Strong Libraries, Strong Societies
My aim during my term as President of IFLA is to continue to promote libraries in their crucial task in society. Therefore, I have chosen as my Presidential theme “Strong Libraries, Strong Societies”.
I firmly believe that libraries exert an impact on society and development by fostering equal opportunities and access to lifelong learning and education, research and innovation, culture and recreation for all. In this way, libraries can contribute to building stronger communities and societies.
My theme supports and promotes the IFLA Strategic Plan for 2010–2015 and Key Initiatives and is based on the previous Presidential themes. The IFLA Trend Report will be a significant tool for my work as well as it provides detailed options for libraries across the world to position themselves internationally within the evolving digital information environment.
How do you define a strong library?
A strong library can be defined as one that has adequate capacity to meet the information needs of its patrons. Thus, for a library to be perceived as a strong library by its user community, it needs to meet such key criteria as:
- User orientation
- Competent personnel
- Adequate and sustainable funding
- Up-to-date, adequate collections and ICT equipment with connections to digital contents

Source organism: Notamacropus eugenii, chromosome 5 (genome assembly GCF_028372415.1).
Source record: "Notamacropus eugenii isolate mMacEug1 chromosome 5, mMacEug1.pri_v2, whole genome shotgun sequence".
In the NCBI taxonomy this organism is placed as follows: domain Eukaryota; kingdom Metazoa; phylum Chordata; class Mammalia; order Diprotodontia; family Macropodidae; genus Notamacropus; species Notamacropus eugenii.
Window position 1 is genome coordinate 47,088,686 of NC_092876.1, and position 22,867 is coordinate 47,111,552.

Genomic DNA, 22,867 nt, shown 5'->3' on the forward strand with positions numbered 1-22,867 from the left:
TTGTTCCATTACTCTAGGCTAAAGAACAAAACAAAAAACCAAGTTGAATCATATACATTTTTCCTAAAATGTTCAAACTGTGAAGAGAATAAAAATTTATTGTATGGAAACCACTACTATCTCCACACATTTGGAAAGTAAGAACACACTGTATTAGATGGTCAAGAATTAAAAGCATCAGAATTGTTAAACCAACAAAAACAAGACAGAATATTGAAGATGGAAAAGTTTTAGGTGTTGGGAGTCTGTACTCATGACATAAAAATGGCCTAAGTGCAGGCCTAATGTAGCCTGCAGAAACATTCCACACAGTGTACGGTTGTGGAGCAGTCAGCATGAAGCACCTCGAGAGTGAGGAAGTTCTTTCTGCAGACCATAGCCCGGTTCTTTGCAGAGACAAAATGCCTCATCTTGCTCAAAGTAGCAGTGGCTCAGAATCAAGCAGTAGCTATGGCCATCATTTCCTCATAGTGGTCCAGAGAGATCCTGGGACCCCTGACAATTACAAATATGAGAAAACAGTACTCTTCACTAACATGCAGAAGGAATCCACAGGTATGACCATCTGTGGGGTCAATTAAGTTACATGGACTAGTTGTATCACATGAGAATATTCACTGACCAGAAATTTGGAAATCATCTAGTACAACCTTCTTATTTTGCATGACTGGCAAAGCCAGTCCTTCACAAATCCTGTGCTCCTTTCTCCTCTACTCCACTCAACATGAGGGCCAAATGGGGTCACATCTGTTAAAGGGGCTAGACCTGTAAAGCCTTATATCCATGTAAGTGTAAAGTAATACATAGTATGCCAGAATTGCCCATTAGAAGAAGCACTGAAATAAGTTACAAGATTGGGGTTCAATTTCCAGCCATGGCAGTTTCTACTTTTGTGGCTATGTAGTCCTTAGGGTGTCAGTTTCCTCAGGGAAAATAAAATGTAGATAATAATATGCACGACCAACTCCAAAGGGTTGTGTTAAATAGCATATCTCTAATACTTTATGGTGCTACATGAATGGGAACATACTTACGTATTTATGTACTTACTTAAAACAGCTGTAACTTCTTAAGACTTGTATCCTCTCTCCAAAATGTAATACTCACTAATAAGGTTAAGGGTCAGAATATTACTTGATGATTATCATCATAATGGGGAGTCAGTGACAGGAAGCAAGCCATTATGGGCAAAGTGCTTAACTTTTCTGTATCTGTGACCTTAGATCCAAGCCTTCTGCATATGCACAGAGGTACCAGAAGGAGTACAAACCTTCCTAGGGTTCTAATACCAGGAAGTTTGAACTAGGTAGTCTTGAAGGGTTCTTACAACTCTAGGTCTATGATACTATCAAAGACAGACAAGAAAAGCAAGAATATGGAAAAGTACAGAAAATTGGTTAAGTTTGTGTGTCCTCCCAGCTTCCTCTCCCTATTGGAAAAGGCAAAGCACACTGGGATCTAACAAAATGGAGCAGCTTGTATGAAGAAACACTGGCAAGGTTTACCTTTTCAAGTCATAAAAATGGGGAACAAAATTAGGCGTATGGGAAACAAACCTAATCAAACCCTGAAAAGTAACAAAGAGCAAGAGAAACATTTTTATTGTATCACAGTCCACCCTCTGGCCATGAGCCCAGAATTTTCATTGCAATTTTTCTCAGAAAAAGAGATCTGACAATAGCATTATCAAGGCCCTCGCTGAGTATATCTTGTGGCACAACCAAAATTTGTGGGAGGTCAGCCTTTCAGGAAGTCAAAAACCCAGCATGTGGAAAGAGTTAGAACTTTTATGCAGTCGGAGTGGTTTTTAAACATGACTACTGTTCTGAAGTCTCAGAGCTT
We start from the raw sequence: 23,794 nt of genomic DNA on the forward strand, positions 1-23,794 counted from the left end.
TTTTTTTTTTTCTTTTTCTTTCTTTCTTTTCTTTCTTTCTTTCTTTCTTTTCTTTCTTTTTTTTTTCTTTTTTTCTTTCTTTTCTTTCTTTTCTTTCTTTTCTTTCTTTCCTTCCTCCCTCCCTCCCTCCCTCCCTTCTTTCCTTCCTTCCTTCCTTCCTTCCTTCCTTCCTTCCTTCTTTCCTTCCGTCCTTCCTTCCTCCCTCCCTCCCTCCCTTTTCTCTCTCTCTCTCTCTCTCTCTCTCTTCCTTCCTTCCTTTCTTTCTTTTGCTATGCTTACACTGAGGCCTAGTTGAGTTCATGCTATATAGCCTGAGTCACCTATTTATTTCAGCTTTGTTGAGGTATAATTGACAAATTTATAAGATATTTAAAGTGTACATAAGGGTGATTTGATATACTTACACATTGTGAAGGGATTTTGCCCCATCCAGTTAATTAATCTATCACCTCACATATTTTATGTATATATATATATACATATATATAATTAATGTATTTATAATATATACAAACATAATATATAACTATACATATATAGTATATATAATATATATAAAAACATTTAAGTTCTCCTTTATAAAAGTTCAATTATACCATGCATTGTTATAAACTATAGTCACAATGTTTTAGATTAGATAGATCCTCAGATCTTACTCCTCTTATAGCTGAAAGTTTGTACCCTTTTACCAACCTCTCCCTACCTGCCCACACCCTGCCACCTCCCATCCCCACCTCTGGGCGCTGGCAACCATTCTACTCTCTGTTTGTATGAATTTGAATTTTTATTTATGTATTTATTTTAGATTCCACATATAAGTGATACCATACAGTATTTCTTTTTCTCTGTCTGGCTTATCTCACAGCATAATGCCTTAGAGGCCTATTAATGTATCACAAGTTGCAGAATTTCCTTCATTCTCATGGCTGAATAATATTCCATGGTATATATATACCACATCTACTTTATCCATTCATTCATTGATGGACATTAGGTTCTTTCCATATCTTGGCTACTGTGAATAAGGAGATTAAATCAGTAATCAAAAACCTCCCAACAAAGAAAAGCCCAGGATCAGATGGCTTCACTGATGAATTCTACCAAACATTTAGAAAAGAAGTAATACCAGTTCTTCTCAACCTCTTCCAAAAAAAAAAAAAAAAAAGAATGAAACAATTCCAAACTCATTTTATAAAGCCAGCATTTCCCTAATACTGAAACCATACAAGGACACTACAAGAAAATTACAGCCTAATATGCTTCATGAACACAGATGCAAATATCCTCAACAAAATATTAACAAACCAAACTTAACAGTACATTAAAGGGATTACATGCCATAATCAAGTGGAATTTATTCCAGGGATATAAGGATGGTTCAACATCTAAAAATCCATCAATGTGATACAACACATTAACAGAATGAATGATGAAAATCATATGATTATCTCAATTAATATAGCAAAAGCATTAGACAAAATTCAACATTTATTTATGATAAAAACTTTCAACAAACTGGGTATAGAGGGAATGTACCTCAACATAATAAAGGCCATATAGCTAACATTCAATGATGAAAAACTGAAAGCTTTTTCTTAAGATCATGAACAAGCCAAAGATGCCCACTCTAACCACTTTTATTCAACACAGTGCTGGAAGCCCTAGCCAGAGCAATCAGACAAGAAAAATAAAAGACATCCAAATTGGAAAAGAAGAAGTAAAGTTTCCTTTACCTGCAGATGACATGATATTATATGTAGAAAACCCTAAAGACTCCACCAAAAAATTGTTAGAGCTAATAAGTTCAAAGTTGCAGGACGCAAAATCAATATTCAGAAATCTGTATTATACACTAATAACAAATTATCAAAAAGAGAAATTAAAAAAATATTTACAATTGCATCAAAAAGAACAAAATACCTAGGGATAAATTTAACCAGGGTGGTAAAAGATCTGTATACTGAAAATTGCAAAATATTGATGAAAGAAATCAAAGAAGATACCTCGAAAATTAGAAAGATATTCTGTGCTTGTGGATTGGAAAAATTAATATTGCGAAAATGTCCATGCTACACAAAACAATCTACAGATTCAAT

- Sufficient space
These key criteria represent challenges to libraries in many countries. That is why we at IFLA, national library associations and all libraries need to act as advocates and spokespeople for libraries to make the decision-makers and politicians, and all other relevant stakeholders, aware not only of the benefits of libraries to society but, at the same time, of the needs of libraries if they are to fulfil their tasks.
What is a strong society like?
It is my understanding that strong societies consist of informed citizens who actively participate in their community and promote sustainable development, intellectual and economic growth as well as general well-being.
A strong society is open, free and equal, giving its citizens the possibilities to use all their knowledge, abilities and skills to benefit their own and their families’ lives, the community they live in and thus their entire society.
One of the pillars of strong libraries and strong societies is the democratic ideal of freedom of access to information and knowledge.